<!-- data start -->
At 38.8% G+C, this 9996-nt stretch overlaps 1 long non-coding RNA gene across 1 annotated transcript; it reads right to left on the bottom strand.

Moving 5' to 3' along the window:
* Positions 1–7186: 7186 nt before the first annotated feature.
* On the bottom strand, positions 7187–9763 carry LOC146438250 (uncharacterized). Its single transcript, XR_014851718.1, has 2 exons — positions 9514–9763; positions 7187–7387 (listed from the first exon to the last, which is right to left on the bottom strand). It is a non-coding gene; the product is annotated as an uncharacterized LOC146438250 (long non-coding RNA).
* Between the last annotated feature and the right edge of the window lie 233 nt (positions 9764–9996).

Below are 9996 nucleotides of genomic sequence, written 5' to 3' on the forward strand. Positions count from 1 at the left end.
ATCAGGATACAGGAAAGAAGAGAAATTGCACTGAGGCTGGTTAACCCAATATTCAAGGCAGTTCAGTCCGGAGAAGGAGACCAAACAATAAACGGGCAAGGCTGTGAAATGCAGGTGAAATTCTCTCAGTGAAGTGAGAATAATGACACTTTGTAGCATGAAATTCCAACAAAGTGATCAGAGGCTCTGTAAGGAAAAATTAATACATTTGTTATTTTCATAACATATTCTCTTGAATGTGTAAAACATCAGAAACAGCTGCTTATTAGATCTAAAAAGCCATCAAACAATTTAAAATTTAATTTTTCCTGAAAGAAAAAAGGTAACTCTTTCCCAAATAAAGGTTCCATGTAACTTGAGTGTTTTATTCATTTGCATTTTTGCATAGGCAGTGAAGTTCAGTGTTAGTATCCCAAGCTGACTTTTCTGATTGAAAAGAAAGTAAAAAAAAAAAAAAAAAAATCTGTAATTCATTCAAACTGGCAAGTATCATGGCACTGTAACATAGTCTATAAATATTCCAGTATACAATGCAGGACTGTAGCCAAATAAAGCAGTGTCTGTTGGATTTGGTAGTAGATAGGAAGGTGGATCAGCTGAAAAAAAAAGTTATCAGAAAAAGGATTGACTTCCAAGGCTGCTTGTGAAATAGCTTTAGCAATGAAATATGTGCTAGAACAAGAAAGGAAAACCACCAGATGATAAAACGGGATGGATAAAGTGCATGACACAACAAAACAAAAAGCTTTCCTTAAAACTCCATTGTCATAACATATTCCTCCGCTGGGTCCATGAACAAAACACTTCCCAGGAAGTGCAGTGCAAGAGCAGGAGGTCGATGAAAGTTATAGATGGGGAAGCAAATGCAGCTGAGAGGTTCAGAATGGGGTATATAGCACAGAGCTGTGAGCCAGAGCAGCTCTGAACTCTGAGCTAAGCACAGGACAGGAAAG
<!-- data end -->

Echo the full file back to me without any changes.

At 38.8% G+C, this 9996-nt stretch overlaps 1 long non-coding RNA gene across 1 annotated transcript; it reads right to left on the bottom strand.

Moving 5' to 3' along the window:
* Positions 1–7186: 7186 nt before the first annotated feature.
* On the bottom strand, positions 7187–9763 carry LOC146438250 (uncharacterized). Its single transcript, XR_014851718.1, has 2 exons — positions 9514–9763; positions 7187–7387 (listed from the first exon to the last, which is right to left on the bottom strand). It is a non-coding gene; the product is annotated as an uncharacterized LOC146438250 (long non-coding RNA).
* Between the last annotated feature and the right edge of the window lie 233 nt (positions 9764–9996).

Below are 9996 nucleotides of genomic sequence, written 5' to 3' on the forward strand. Positions count from 1 at the left end.
ATCAGGATACAGGAAAGAAGAGAAATTGCACTGAGGCTGGTTAACCCAATATTCAAGGCAGTTCAGTCCGGAGAAGGAGACCAAACAATAAACGGGCAAGGCTGTGAAATGCAGGTGAAATTCTCTCAGTGAAGTGAGAATAATGACACTTTGTAGCATGAAATTCCAACAAAGTGATCAGAGGCTCTGTAAGGAAAAATTAATACATTTGTTATTTTCATAACATATTCTCTTGAATGTGTAAAACATCAGAAACAGCTGCTTATTAGATCTAAAAAGCCATCAAACAATTTAAAATTTAATTTTTCCTGAAAGAAAAAAGGTAACTCTTTCCCAAATAAAGGTTCCATGTAACTTGAGTGTTTTATTCATTTGCATTTTTGCATAGGCAGTGAAGTTCAGTGTTAGTATCCCAAGCTGACTTTTCTGATTGAAAAGAAAGTAAAAAAAAAAAAAAAAAAATCTGTAATTCATTCAAACTGGCAAGTATCATGGCACTGTAACATAGTCTATAAATATTCCAGTATACAATGCAGGACTGTAGCCAAATAAAGCAGTGTCTGTTGGATTTGGTAGTAGATAGGAAGGTGGATCAGCTGAAAAAAAAAGTTATCAGAAAAAGGATTGACTTCCAAGGCTGCTTGTGAAATAGCTTTAGCAATGAAATATGTGCTAGAACAAGAAAGGAAAACCACCAGATGATAAAACGGGATGGATAAAGTGCATGACACAACAAAACAAAAAGCTTTCCTTAAAACTCCATTGTCATAACATATTCCTCCGCTGGGTCCATGAACAAAACACTTCCCAGGAAGTGCAGTGCAAGAGCAGGAGGTCGATGAAAGTTATAGATGGGGAAGCAAATGCAGCTGAGAGGTTCAGAATGGGGTATATAGCACAGAGCTGTGAGCCAGAGCAGCTCTGAACTCTGAGCTAAGCACAGGACAGGAAAG